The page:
Pentagram has created the new brand identity for the National Ambulance Mental Health Group (NAMHG). Members of the NAMHG represent ambulance trusts from across the country to promote best practice in pre-hospital mental health care.
The Ambulance Services play a crucial part in providing care and support—during times of a mental health crisis people often contact 999 for help, with 13,000 calls related to mental ill-health received every month in London alone. Mental Health care is a priority area for the National Health Service; up to 1 in 4 adults experience mental illness, with 46% of people with a mental health condition also having a long term physical health condition. The life expectancy of those with severe mental illness can be up to 20 years less than the general population.
London Ambulance Service Mental Health Lead and NAMHG co-chair Carly Lynch explains: “Ambulance Services often see people during time of crisis and distress. We play a vital role in mental health care and are working hard to deliver the best care to our patients. In 2018 6,507 people in the UK died by suicide—we need to continue to work together to support mental health.”
Pentagram created a new identity to help bring a cohesive feel to the Group and help it to promote its valuable work promoting best practice for mental health care within the respective trusts and nationally across all ambulance services. Representatives from NAMHG are often asked to speak at events, and the organisation wanted an identity that would both raise awareness for the work it does and help promote the agenda for this often-overlooked group of patients.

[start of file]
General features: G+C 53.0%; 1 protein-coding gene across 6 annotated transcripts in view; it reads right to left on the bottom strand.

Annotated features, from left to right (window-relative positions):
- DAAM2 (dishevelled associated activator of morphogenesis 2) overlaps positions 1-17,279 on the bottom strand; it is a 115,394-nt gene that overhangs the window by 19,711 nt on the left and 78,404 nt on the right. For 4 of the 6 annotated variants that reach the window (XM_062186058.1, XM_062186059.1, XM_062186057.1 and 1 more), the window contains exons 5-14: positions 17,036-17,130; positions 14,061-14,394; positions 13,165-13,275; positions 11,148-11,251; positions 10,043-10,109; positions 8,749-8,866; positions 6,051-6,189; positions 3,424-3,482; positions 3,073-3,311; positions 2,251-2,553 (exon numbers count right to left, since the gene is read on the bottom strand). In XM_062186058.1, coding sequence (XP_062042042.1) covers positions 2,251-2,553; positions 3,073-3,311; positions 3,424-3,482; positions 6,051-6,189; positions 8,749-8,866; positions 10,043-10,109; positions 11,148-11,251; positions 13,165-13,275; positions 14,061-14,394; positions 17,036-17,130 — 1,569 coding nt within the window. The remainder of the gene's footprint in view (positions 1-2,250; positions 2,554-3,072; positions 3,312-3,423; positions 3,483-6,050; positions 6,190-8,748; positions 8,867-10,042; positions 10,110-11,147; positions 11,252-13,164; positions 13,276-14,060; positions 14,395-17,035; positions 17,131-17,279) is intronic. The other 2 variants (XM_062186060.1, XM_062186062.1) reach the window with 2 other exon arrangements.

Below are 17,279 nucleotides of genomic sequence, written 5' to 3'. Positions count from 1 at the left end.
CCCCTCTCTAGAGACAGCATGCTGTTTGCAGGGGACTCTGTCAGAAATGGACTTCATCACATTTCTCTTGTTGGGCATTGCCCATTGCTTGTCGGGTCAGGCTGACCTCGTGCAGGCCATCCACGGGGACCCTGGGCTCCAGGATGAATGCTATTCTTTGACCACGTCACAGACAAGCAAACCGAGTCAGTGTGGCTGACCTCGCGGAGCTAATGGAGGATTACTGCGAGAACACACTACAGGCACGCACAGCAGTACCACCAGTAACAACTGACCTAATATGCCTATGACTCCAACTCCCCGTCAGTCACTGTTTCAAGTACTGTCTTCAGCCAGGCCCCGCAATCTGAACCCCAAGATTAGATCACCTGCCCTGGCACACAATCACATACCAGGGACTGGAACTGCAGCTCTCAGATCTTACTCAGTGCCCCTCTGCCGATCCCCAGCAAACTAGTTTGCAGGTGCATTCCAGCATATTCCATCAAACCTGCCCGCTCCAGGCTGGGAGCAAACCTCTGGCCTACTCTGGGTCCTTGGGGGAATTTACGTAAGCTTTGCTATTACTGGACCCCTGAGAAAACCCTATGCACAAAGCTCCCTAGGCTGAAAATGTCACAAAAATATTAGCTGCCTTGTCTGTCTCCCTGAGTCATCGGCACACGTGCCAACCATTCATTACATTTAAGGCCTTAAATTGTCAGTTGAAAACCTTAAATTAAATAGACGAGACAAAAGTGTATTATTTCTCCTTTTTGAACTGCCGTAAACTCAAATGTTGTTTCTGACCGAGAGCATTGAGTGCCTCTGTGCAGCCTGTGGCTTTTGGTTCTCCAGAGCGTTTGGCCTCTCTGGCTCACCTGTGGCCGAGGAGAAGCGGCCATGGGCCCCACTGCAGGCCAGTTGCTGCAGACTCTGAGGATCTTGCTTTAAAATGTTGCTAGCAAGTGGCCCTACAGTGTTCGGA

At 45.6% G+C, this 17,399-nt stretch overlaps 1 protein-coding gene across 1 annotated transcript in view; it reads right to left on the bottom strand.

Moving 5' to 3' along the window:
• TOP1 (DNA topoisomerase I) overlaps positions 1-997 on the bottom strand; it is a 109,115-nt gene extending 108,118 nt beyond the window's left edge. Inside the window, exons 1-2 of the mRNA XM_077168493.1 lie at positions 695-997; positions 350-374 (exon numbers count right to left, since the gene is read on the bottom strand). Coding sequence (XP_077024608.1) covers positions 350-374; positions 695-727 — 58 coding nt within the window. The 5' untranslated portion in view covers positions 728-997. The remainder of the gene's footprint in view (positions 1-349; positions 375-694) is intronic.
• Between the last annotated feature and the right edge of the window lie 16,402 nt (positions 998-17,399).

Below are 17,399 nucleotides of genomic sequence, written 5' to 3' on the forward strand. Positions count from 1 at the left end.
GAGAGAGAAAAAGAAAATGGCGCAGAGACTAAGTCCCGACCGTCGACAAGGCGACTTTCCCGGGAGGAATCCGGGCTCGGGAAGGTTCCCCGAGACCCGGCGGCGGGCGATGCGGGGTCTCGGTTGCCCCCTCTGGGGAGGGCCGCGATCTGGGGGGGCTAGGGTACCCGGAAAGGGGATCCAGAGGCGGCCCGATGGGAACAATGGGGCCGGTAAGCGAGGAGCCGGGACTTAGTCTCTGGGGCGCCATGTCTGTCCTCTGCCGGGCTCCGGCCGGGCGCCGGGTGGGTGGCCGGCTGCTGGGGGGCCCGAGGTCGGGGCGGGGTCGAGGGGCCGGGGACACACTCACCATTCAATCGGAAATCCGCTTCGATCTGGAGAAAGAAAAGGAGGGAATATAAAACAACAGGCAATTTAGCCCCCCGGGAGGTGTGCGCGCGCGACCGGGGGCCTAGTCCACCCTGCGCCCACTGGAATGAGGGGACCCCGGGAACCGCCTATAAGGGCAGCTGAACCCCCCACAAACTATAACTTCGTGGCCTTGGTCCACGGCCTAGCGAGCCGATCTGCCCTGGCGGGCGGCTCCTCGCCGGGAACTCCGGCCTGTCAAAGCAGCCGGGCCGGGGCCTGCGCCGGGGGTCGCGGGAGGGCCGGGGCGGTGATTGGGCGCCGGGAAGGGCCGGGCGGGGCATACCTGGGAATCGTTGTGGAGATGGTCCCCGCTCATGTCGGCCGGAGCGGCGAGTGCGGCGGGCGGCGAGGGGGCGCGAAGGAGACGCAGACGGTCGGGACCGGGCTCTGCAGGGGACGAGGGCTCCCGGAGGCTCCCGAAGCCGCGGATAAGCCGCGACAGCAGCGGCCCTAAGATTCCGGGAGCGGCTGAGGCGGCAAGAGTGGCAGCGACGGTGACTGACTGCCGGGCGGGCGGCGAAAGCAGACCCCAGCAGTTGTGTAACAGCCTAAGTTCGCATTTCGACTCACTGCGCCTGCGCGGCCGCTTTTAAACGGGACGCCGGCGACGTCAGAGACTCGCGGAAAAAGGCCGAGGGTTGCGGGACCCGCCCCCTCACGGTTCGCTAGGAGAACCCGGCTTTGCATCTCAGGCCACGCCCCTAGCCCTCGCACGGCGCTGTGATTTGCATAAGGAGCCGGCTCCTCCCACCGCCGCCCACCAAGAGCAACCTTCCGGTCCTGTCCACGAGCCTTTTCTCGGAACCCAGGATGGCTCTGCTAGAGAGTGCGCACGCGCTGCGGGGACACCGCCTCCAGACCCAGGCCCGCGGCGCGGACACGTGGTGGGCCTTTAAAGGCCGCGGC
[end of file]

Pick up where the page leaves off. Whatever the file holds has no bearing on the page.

The new identity was designed to work across all platforms and sizes, from social media icons to large-scale environmental graphics. It was important that the logo would work on its own, as well as alongside the iconic blue NHS, and the more traditional Ambulance Service logos.
The monogram depicts a person in pictogram form—the blue circle representing the person’s head (and also their mind). The circle also references the blue lights used by ambulances, and this reflects the mobile nature of the new Joint Response service. The concept is carried through in the logotype, where the typography is arranged around the monogram.
When used on its own, the monogram references the harmony that’s needed between mind and body, which is the focus of the NAMHG. When repeated, it represents community and becomes a graphic element which can be used to visualise infographics, such as statistics about mental health.
The logotype is set in Söhne Halbfett, a modern sans-serif typeface designed by Kris Sowerby’s Klim Type Foundry. Infused with the spirit and heritage of the typography used on the New York subway, the typeface expresses the analogue materiality of the letterforms in a digital font. Söhne’s warmth, versatility and high legibility proved to be the perfect choice for the subtle yet striking identity.
The NAMHG is a shining example of innovation and changing practice, and is making a real difference to peoples’ lives. The design team has created an identity which will raise awareness, embodies resilience and inspires confidence in its services.